But millions of women never get this equal access to opportunity. Instead, they are subjected to grinding poverty, brutal wars, food insecurity, political disenfranchisement, sexual violence, oppressive patriarchies and apathy—turning their potential to thrive, into a struggle to survive.

In Ukraine, over 90 percent of the displaced are women, girls and the elderly. Forced to leave their countries, not speaking the local language, Ukrainian mothers are still putting their children through schools, still caring for their parents, still making it work.

About 70 percent of the world’s frontline and community health workers are women. These are the people who saved us—and are still saving us—from COVID and many other diseases. Yet many are unpaid or, at best, underpaid. And, as women they also carry the unpaid burden of domestic work in the home.

In the face of crisis, conflict, climate change or COVID, women have been impacted the most due to gender inequality.

But Brigitte taught me that, given the smallest space, the smallest crack in the walls, women grow. That if you address inequality—like providing unbanked women like Brigitte access to loans and financial tools—women know how to do the rest.

That is why I carried Brigitte in my heart when I joined dozens of CARE advocates from across the United States on International Women’s Day to gather congressional support for programs that empower women as key leaders in ending poverty.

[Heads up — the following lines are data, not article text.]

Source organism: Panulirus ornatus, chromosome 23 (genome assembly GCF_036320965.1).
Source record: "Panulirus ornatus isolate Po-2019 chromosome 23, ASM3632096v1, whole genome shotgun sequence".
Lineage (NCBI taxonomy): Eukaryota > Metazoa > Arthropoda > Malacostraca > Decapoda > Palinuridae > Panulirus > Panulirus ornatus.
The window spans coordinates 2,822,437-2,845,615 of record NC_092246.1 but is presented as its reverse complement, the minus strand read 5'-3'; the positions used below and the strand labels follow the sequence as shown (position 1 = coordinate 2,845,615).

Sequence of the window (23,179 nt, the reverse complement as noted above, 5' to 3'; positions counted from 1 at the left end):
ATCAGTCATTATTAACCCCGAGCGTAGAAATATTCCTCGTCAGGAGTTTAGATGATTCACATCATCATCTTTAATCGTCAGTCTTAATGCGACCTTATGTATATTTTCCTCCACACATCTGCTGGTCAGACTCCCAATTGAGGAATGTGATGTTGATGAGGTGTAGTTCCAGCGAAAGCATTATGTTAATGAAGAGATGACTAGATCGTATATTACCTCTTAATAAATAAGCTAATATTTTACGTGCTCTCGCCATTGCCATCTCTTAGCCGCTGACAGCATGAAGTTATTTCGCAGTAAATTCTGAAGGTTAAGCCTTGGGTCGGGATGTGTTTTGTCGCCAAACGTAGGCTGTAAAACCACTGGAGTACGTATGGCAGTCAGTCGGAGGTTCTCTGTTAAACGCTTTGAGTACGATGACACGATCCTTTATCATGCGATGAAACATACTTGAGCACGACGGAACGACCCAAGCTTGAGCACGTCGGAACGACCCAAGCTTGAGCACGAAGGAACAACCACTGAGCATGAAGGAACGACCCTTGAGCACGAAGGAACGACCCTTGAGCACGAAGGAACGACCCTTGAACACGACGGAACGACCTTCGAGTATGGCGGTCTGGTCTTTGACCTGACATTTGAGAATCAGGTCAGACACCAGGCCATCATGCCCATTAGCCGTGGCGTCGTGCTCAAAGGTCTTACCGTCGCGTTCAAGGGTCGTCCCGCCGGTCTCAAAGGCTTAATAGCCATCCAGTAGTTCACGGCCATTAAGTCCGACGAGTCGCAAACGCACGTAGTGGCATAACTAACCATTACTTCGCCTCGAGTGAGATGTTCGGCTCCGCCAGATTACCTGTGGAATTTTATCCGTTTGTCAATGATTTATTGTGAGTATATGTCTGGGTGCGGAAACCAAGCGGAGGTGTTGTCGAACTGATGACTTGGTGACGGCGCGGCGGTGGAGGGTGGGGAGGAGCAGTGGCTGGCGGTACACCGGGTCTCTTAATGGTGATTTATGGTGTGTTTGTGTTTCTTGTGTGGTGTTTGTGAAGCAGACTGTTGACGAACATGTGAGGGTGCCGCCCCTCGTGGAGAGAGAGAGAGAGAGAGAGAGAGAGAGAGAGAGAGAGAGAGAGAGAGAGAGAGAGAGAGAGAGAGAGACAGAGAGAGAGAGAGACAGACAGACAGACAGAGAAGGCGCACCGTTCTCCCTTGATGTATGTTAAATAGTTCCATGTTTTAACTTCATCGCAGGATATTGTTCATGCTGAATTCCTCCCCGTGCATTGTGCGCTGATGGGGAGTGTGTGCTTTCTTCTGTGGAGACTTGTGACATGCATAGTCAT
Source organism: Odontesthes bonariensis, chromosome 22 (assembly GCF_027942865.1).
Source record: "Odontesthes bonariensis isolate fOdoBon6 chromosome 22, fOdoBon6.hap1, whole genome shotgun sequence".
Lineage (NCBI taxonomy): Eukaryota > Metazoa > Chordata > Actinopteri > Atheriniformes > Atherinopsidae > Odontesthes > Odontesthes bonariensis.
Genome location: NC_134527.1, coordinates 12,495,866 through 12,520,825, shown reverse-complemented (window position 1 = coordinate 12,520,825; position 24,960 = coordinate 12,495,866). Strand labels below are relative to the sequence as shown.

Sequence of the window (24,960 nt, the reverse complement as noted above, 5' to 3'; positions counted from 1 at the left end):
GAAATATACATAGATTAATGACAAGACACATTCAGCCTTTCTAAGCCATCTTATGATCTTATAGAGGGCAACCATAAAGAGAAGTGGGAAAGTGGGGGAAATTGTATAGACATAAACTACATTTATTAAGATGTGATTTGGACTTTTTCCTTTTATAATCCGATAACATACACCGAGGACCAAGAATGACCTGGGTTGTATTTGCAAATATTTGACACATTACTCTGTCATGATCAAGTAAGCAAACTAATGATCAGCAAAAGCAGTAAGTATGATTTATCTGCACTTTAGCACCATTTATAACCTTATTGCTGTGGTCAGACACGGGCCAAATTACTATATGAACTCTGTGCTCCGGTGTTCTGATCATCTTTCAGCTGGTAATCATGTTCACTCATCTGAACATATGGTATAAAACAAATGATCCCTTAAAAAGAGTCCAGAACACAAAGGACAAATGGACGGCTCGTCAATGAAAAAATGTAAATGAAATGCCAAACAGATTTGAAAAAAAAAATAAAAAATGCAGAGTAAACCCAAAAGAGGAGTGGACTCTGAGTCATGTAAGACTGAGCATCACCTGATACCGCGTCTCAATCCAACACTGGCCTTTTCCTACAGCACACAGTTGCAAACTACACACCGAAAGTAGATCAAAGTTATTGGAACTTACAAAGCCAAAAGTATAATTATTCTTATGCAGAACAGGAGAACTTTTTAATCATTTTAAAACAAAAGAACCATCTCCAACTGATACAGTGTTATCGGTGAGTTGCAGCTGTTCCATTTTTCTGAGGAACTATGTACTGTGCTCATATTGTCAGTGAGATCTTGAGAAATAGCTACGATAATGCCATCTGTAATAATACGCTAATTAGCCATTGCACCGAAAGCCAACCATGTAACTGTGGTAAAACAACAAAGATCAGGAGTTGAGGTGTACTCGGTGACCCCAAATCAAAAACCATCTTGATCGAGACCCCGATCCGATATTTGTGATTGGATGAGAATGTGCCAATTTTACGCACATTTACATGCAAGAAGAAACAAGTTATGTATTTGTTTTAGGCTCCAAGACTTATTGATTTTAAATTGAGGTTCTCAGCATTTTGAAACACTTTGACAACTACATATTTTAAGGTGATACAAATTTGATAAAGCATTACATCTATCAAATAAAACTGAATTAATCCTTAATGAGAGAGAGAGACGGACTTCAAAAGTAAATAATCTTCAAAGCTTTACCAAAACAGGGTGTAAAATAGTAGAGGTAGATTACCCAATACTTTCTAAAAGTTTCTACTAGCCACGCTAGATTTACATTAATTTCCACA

In more than 50 meetings with members of Congress, we asked for their support for at least $72.9 billion in State and Foreign Operations funding for FY2024, with specific attention to at least $400 million for the Gender Equity and Equality Action Fund.

Overall, this is a tiny percentage of the federal budget—one cent on the dollar —but can have a profound impact on the lives of women and girls across the world. It can address the root causes of poverty, promote empowerment and agency, and build stronger, more resilient societies.

There were times when we were questioned by some members; how is this good for America? Why invest in women “there” when we can spend the money here? Where did this all fit on the yardstick these policymakers used to measure a better future for America?  

In response, I was proud to tell Brigitte’s story, and how she showed me U.S. foreign assistance is not a handout, and how she transformed her community, made it healthier, more prosperous and peaceful. 

Investing in women like her, whether they are entrepreneurs, teachers or frontline healthcare workers, makes us all—including here in the United States—safer, healthier, more secure, more prosperous and peaceful.  

I told them that women like her are the reason U.S. assistance works—that she was a partner, not just a passive recipient of that aid. And that yes, Congress should also invest in bettering the lives of women in America and abroad. It wasn’t a zero sum game, but a win-win.

At the end of the day, when women have the equality they need, they have the ability to make exceptional lasting change to everyone’s lives. They know how to lift up their families, communities and countries. That they know how to build a better future for everyone on the planet. 

If you have any doubt that women know how, there is a hillside farm in Rwanda you should see.

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Bellamy Young is an actor and singer, known for her role as President Melody “Mellie” Grant on the ABC drama series Scandal (2012–2018). She is the gender justice advocate for leading humanitarian organization CARE.